Deck-building and turn-based strategy games have surged in popularity and prevalence in recent years. Dating back to Darkest Dungeon and continuing through classics like Slay the Spire and Monster Train, each one of these contains hundreds of hours of content and threatens to completely swallow up your gaming time. Despite this, there seems to be a continuing desire for more games of this ilk and Rogue Lords is the latest to join the throngs of competitors.
At first (and indeed second) glance, Rogue Lords looks an awful lot like Darkest Dungeon. Sharing the gothic aesthetic and penchant for ruins and dilapidated villages, albeit with a brighter and more cartoony palette, genre fans will be instantly at home with the user interface and battle systems in play here. Rogue Lords has a major ace up its sleeve, however, which should make it stand out. More on that later.
The backstory to the game sees you play as everyone’s favourite villain, the Devil himself. After languishing in Hell for decades following defeat at the hands of the forces of Good, you emerge from the fiery depths with revenge on your mind. To vanquish your foes and take dominion of the land you enlist the services of a group of legendary evil figures and lead them into combat against the assorted ranks of enemies. The effects of your previous loss remain, though, and you must gather a series of powerful artefacts to regain your true powers. This is a nice twist on the usual routine of being a hero striving to achieve your destiny and means that the characters you control can be memorable rather than anonymous – a huge change from Darkest Dungeons expendables.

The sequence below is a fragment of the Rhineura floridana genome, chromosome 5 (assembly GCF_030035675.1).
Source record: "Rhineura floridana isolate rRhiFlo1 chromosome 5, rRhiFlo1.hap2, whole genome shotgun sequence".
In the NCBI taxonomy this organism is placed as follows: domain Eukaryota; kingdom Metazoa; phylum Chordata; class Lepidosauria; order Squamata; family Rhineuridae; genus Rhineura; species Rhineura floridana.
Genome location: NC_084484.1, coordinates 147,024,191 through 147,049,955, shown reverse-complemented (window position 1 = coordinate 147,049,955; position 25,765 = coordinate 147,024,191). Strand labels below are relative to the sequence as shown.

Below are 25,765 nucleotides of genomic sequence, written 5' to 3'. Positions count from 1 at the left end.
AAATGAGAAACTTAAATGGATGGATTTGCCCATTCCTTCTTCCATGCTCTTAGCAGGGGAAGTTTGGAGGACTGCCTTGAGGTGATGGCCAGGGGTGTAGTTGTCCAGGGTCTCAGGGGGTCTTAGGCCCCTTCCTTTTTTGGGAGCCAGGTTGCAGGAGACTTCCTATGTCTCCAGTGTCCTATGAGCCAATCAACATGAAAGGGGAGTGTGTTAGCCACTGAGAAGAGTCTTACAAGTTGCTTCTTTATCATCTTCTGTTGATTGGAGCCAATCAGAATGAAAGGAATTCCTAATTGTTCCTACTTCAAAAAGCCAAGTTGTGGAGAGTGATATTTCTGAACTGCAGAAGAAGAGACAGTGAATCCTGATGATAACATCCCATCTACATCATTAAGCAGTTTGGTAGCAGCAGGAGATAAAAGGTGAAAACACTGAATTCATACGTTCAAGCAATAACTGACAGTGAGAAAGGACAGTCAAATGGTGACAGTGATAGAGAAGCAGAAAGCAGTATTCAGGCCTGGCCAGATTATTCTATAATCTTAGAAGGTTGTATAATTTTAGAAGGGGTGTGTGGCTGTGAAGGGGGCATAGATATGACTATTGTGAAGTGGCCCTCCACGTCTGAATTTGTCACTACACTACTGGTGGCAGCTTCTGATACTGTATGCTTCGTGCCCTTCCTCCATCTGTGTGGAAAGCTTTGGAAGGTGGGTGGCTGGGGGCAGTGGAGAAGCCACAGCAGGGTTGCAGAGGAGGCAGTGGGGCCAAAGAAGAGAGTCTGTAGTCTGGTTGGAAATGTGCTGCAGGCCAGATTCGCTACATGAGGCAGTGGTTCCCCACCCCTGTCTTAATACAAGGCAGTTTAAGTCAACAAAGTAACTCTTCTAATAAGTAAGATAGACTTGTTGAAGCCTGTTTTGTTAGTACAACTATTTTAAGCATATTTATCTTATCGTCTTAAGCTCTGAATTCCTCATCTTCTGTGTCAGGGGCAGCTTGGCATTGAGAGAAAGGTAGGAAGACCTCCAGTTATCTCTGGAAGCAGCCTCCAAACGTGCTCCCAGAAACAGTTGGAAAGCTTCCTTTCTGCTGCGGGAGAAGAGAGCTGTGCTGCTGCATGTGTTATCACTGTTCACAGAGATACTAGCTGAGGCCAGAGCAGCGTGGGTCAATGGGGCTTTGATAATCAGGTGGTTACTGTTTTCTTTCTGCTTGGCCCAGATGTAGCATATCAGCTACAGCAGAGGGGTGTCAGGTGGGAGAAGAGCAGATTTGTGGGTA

Recruiting characters such as Dracula, the Headless Horseman, and Bloody Mary (the three available in the demo) you must use their individual skills and combat abilities to work your way through a series of ‘chapters’ involving fighting, visual novel style conversations and upgrades. There’s enough that is original about Rogue Lords to avoid too direct a comparison with its illustrious predecessors, including a shared action point pool encouraging more strategic approaches, simple RPG style character levelling, and the aforementioned conversation options. The main point of originality, though, comes from being the Devil himself.
As you work through the various chapters and challenges you’ll accrue Devil points (which also serve as your main Health bar) that you can sacrifice to activate the game’s main unique feature – Devil Mode. Activating this enables you to cheat in a variety of ways. You can load the odds in your team’s favour by increasing their damage or even removing most of the health directly from your opponents. This isn’t just a cool gaming mechanic, though, but instead a great way of the game fitting with the story being told – ludonarrative harmony if you will.
I finished my playthrough of the demo build with an epic battle against Van Helsing (in this story a general of the forces of Good). This was a fight in which there was no hope of victory, serving instead as a narrative point of how far you had fallen from your previous powers. I’m not sure if the demo itself carried on but it felt like the natural place to stop and look forward to the full build’s release.
It remains to be seen if the Devil’s possession of the best tunes is accompanied by the same in games, but doing evil work promises to be all sorts of fun when Rogue Lords is released at the devilishly appropriate time of this autumn.